Discussion Our results suggest that CYP2C9 genotyping should be included in the initial assessment of patients commencing warfarin. This measure should reduce clinical difficulties associated with the induction of therapy.


R Scarff1, A Musk1, P Sheehan1, J Hill2, K Smith1.1Department of Core Clinical Pathology and Biochemistry, Royal Perth Hospital, WA, 6000.2National Women's Hospital, Claude Rd Auckland, NZ.

Introduction The concentration of β-Trace Protein (βTP) is approximately 30 times higher in cerebrospinal fluid (CSF) than in serum. It is not present in lacrimal fluid or nasal secretions. Thus, βTP is potentially an ideal marker for the detection of CSF in samples from patients suspected of CSF liquorrhoea. A fast and reliable screening test can aid in the diagnosis of this condition and action can be taken to prevent bacterial meningitis, a life threatening disease. We present a comparison of a βTP and β2-Transferrin (β2T) assay.

Methods 10 nasal secretion samples were from patients presenting with possible CSF leakage. Another 17 samples were from patients who had had a caesarean section performed under spinal or combined spinal-epidural anaesthesia with a fluid leak from the epidural site. βTP was measured by the N Latex βTP assay on the Dade Behring Nephelometer II. The presence of β2T was identified by immunoblotting.

Results The βTP concentration ranged from <0.05 to 34.8 mg/L. There was concordance in 25 of the 27 samples. The 2 discordant results, both with βTP of 6 mg/L initially had no detectable β2T, but with repeat immunoblotting of transferrin showed clearly detectable β2T.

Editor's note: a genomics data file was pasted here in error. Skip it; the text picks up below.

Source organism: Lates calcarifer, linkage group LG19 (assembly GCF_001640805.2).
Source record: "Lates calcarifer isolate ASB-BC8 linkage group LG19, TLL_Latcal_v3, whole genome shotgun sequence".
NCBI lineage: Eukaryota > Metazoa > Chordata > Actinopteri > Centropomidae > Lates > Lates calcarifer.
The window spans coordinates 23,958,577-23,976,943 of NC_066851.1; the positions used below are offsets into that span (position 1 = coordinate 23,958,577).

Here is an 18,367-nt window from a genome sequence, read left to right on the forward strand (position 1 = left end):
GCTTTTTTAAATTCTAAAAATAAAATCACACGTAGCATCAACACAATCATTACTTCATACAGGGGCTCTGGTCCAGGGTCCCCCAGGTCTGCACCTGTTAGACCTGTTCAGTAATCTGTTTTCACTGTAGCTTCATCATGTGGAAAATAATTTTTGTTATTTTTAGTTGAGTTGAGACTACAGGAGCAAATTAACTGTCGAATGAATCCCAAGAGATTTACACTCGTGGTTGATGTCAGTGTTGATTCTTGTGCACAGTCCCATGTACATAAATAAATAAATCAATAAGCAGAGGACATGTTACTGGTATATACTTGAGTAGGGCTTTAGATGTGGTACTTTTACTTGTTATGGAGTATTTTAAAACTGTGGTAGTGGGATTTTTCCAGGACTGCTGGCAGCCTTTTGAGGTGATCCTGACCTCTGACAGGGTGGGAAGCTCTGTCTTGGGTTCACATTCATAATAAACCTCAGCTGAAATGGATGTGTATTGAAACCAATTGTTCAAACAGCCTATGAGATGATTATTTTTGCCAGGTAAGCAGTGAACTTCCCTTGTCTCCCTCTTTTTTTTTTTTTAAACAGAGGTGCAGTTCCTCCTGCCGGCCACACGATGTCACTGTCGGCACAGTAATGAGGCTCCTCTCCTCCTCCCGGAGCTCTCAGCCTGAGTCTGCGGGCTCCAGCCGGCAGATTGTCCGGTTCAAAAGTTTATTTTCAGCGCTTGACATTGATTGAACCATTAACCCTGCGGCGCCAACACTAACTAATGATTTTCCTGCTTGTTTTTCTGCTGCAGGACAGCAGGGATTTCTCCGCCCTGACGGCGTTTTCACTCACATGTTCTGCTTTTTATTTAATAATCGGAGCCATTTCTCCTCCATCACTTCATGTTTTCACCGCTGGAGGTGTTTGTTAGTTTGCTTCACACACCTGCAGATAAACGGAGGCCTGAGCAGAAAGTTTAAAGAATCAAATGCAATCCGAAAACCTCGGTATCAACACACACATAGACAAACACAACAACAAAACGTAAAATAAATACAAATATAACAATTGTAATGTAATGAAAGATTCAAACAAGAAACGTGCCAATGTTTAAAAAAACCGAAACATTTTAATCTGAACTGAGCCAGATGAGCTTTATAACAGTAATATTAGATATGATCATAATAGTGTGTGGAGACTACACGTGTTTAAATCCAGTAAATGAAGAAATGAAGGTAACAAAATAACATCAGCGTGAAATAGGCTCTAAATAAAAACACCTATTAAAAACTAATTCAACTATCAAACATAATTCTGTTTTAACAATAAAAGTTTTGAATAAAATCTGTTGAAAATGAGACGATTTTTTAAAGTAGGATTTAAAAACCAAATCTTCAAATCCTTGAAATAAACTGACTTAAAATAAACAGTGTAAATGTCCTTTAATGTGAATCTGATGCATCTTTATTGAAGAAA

Conclusion The nephelometric assay of βTP appears to be a useful alternative to the detection of β2T for the identification of CSF liquorrhoea. There is good agreement in this study between the βTP and β2T results. The measurement of βTP is rapid and precise whereas the β2T assay is subjective, labour intensive, time consuming and operator dependent.


*KA Sikaris, AR McNeil, G Wilcox. *Melbourne Pathology, Collingwood and Dorevitch Pathology, Heidelberg VIC.

Introduction The standard lactose tolerance test (LTT) uses a 50g oral lactose load and plasma glucose measurements between 0 and 120 minutes. Many laboratories use 1964 criteria which state that a normal response is a glucose rise > 1.0 mmol/L.

Method We reviewed 473 LTTs performed at Dorevitch Pathology over ten years 1993–2002.

Results Seventy percent (332/473) of the LTTs were performed on women, 50% aged 20–40 years. LTT was the only test requested in 36% of patients. The most common associated tests were for coeliac disease (34%). The median maximal rise in plasma glucose was 1.6 mmol/L with the peak value at 15, 30 or 45 minutes in 83% of cases. The glucose increase failed to exceed 1.0 mmol/L in 34% (162/473). There were no differences in the sex or age distributions of lactose tolerant and intolerant patients. The reference interval for the maximal LTT glucose rise was 1.0–2.7 mmol/L (Bhattacharya technique). Eight subjects had findings consistent with diabetes (fasting glucose > 6.9 mmol/L). Two of these patients had abnormal LTT responses. The five patients with Asian surnames in this series had abnormal LTT results.

Discussion Most LTTs were performed on young women, possibly reflecting the prevalence of suggestive symptoms in this group. Our findings support the current diagnostic cut-off of 1.1 mmol/L although correlation with longitudinal studies and other diagnostic techniques would be of value.


R Greaves1, RW Hunt2, J Frederiksen1 1Complex Biochemistry, Women's and Children's Health (WCH), 2Department of Neonatology, WCH, VIC.